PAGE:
Thank you! That’s good. I always think my music is about that balance, in some way. Sometimes that balance is meant to skew more in one direction, but hopefully, it’s there. I would fully expect some people, especially on first glance, that this is one of the most [bleak]... But I could agree with that, like I said, things come with their corollaries. This could be the most bleak and the funniest. That would kind of make sense, actually.

billy woods Interview, 2019

Now, on to business, how did you connect with Kenny Segal?

Kenny and I only met because of Elucid. Elucid has done work with milo and Kenny, they did that song on So The Flies Don’t Come. I just met him when we were working on Armand Hammer. That’s when we did the first thing, “Pergamum” on Rome. We made that song and it ended up being, I think, a pretty key song on the record.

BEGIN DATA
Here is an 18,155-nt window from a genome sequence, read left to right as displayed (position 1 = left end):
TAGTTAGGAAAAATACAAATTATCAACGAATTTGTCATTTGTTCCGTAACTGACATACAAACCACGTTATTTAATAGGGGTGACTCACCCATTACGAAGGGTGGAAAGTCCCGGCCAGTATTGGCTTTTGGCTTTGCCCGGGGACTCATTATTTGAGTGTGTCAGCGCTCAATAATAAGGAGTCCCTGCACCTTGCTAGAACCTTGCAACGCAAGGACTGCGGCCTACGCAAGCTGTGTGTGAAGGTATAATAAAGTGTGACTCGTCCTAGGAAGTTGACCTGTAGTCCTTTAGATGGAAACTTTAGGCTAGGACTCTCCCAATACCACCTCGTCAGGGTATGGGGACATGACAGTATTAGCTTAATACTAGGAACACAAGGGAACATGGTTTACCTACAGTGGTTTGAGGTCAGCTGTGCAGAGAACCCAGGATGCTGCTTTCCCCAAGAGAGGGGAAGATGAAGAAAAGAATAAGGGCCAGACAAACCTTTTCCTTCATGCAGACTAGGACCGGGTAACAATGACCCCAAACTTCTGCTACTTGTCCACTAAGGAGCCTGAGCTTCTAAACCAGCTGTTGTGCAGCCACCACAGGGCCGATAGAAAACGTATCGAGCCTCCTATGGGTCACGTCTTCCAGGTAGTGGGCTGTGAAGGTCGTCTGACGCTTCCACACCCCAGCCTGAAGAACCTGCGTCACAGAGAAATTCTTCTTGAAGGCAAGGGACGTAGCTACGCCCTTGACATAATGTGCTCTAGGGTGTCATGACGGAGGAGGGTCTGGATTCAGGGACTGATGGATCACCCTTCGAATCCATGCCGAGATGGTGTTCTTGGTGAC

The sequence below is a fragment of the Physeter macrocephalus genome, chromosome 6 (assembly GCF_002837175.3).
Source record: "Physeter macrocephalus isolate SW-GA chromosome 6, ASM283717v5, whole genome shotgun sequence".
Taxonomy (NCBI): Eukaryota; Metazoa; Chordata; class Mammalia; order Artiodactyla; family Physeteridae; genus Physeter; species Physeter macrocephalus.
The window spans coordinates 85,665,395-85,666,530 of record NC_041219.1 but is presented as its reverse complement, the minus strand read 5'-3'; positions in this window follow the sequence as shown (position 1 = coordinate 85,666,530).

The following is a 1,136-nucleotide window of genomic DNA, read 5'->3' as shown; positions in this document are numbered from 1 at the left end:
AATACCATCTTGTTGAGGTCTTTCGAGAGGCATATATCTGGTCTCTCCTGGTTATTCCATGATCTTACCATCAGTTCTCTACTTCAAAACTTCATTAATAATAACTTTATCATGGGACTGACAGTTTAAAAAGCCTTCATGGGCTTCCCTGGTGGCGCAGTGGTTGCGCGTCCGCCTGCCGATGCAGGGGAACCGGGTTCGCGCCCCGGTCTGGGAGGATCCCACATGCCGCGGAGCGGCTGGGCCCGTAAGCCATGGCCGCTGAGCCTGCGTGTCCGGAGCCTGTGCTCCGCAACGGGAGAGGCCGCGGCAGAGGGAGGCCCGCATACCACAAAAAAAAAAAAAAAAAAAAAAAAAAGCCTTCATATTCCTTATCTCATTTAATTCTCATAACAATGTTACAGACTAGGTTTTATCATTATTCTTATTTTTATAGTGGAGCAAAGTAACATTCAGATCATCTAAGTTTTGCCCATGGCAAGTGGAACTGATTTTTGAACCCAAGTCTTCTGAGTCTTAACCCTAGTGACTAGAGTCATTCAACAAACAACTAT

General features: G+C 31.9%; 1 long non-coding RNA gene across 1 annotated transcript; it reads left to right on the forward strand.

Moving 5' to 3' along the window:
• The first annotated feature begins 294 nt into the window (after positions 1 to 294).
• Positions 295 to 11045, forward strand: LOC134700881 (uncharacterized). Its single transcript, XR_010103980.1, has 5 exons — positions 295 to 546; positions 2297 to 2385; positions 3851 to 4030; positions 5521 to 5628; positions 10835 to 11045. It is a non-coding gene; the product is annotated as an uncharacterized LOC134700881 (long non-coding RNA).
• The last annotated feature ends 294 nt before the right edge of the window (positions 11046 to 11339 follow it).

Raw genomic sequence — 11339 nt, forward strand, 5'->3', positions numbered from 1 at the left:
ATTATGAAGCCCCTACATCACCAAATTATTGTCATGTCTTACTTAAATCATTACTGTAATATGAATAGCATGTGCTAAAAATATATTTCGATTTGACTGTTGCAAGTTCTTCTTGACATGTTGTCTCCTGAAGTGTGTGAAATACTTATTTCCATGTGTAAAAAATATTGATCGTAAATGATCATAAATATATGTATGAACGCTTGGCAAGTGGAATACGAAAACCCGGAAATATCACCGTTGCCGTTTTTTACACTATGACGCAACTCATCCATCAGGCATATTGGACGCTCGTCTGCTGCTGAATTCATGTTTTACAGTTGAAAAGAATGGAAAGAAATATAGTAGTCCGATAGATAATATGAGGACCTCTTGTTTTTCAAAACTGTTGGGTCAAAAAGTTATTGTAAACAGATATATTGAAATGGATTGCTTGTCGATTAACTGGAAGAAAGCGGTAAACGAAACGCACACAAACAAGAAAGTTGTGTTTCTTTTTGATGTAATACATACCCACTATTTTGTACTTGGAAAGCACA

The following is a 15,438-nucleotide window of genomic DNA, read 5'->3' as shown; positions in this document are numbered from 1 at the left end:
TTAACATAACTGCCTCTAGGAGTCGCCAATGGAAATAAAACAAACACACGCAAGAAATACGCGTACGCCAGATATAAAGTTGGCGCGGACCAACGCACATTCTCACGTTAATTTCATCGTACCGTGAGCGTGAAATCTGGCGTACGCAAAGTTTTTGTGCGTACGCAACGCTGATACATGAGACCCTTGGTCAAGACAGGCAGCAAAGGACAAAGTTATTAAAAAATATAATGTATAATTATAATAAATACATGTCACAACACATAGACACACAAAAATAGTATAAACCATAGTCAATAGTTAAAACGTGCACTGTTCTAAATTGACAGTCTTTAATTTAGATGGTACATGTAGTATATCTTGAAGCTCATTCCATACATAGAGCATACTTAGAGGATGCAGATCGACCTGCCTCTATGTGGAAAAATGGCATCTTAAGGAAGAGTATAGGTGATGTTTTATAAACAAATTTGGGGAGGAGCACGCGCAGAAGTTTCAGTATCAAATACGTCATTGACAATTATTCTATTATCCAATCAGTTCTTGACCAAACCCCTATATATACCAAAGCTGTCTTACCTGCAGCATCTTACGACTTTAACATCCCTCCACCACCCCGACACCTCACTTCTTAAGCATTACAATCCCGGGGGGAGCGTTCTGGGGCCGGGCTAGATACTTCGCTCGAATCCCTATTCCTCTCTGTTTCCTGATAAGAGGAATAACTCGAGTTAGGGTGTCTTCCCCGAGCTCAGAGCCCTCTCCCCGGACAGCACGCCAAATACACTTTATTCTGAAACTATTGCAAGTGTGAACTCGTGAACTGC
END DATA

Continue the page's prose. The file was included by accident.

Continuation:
We were working on Paraffin and I was like, “We should do some new stuff,” and he was like “Why don’t I just come by your house?” since he was in New York. So he came through my old place and had all of these weird samplers he built. He’s just that type of mad scientist. He had these samplers made out of children's toys with him. He had given me a couple things already for Paraffin, and then we’re chopping it up. I think he was like, “I’d rather do a whole project,” type of thing.

How was working with him different than Blockhead?

Kenny, in my experience, is not one of those people who sends you mountains and packs and packs of beats and you’re just combing through. He would send a little pack, you’d pick a couple. And we actually hit success with me sending him a sample and sitting back and giving him time to figure out what he wanted to do. A lot of times, I was really surprised by what he sent back.